Nearly 2,500 cases of verbal and physical attacks against Asian Americans were reported between March 19 and July 22 to a tracking project called Stop AAPI Hate, referring to Asian Americans and Pacific Islanders. Dr. Russell Jeung, chair and professor of Asian American Studies at San Francisco State University, has called on local, state and federal governments to reject racist rhetoric and commit to anti-racist messaging.
Almost two weeks ago, protesters in Portland, Ore., were detained by federal police and taken away in unmarked cars. Five days later, President Trump said that he would send federal agents to a dozen other liberal cities, including Oakland. For some of the Bay Area’s Central American residents, there are parallels between this moment and their own experiences with authoritarian governments in their countries of origin. Lariza Dugan-Cuadra, director at advocacy and social service nonprofit CARECEN SF, spoke to “Civic” about how the Bay Area’s Central American diaspora is reacting. “One of the things I always ask myself, like, why doesn’t the American people rise up?
Zoom meetings and other communications tools have made it possible for many white collar workers to remain employed as they work from home.
Stanford economist Nicholas Bloom says what had once been uncommon, is now a necessity. “Before COVID, about 5% of working days were spent at home and that was done by about 15% of Americans, with an average of one in every three days. During COVID, 42% of us are now working from home so it’s an eight-fold increase.”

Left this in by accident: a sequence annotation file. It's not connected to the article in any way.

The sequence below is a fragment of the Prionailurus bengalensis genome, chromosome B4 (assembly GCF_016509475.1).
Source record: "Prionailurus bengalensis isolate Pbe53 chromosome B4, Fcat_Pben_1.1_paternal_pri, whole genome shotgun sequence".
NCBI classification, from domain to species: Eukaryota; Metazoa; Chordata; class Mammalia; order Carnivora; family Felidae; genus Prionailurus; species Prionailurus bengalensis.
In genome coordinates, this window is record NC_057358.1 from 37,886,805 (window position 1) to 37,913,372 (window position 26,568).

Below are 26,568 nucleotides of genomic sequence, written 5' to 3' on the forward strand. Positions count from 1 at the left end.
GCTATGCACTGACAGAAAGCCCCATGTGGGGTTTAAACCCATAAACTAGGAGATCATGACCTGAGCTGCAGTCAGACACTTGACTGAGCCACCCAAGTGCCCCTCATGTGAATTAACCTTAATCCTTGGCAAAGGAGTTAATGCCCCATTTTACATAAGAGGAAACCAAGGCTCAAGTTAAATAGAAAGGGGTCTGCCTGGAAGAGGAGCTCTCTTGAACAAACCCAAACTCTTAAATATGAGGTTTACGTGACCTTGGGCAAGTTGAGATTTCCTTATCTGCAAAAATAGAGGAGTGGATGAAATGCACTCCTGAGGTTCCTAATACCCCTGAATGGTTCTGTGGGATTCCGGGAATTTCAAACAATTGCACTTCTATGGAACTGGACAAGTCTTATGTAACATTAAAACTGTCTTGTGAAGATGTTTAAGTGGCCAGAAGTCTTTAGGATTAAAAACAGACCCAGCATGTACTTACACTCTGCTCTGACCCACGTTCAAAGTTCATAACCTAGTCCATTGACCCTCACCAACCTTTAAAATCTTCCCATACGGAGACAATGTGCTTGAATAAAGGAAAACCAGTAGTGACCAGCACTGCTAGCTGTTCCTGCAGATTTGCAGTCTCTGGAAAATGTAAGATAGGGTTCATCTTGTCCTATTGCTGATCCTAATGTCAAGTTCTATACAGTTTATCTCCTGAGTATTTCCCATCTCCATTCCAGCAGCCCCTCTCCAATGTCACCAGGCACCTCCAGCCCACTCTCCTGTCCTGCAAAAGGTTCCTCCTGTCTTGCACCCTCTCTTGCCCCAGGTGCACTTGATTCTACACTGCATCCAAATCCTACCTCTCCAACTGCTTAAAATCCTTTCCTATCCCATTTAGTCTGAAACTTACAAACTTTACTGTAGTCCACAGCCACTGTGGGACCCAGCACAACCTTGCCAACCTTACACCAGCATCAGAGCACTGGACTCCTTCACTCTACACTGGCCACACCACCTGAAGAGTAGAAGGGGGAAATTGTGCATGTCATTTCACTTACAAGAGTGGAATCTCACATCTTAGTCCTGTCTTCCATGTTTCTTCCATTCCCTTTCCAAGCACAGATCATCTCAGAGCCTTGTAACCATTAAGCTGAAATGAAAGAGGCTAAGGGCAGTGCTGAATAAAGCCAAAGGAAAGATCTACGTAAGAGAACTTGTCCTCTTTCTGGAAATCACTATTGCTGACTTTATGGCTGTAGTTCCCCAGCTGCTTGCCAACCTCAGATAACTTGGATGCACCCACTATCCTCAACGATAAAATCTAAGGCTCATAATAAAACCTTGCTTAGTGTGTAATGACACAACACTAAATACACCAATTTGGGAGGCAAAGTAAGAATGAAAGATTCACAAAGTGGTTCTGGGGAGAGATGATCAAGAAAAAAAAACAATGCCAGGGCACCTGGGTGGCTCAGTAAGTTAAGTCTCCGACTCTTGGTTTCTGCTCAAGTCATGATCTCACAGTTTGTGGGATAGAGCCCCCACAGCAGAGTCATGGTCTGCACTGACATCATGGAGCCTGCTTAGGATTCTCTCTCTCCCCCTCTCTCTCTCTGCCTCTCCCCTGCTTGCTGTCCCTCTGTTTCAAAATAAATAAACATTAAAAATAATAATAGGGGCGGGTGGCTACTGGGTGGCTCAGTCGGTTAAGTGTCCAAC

Courtesy of Nicholas Bloom. Of the remaining pre-COVID workers, Bloom found that nearly 33% are not employed and the remaining ones are essential workers and others who work directly with people or products.
When the pandemic is over, Bloom predicts that fewer people will work five days a week in a central office. “We’ll go from very occasionally working from home to something like two to three days a week.” He predicts that will have a major impact on where people will live.
In March, Dr. Monica Bhargava, a pulmonary critical care physician at the county hospital in Oakland, predicted on “Civic” that the novel coronavirus would deeply affect the region’s health care system for many months to come. That, and some of her other observations, turned out to be correct. In recent months, scientists and doctors have learned much more about how the virus spreads and what makes patients vulnerable to serious complications. Bhargava returned to “Civic” to follow up on her earlier observations and discuss how the conversations doctors, patients and whole communities are having about managing the coronavirus pandemic have changed. “A lot of my patients live five or six patients to a one-bedroom.
On June 2, police in Vallejo shot and killed a 22-year-old San Francisco man, Sean Monterrosa through the windshield of a police truck while Monterrosa was kneeling. Since then, the California attorney general has announced an investigation into the Vallejo police department. The detective who shot Monterrosa, Jarrett Tonn, was found to have been involved in three other shootings. A windshield that was shattered during the shooting was not preserved as evidence, and video relevant to the incident was initially withheld. According to the news site Open Vallejo, Monterrosa was the 19th person killed by the Vallejo police department in 10 years.
The coronavirus pandemic has forced millions of people to stay home from work and school, but it has not suppressed a deep cultural impulse for expressing frustration, solidarity and demand for change through public protest. This year, that impulse has come from across the political spectrum, with early statehouse demonstrations decrying economic shutdown, followed by a national wave of protests against racism and police brutality. Marke Bieschke gives the conversation about these events and an even broader range of actions historical context with his new book, “Into the Streets: A Young Person’s Visual History of Protests in the United States.”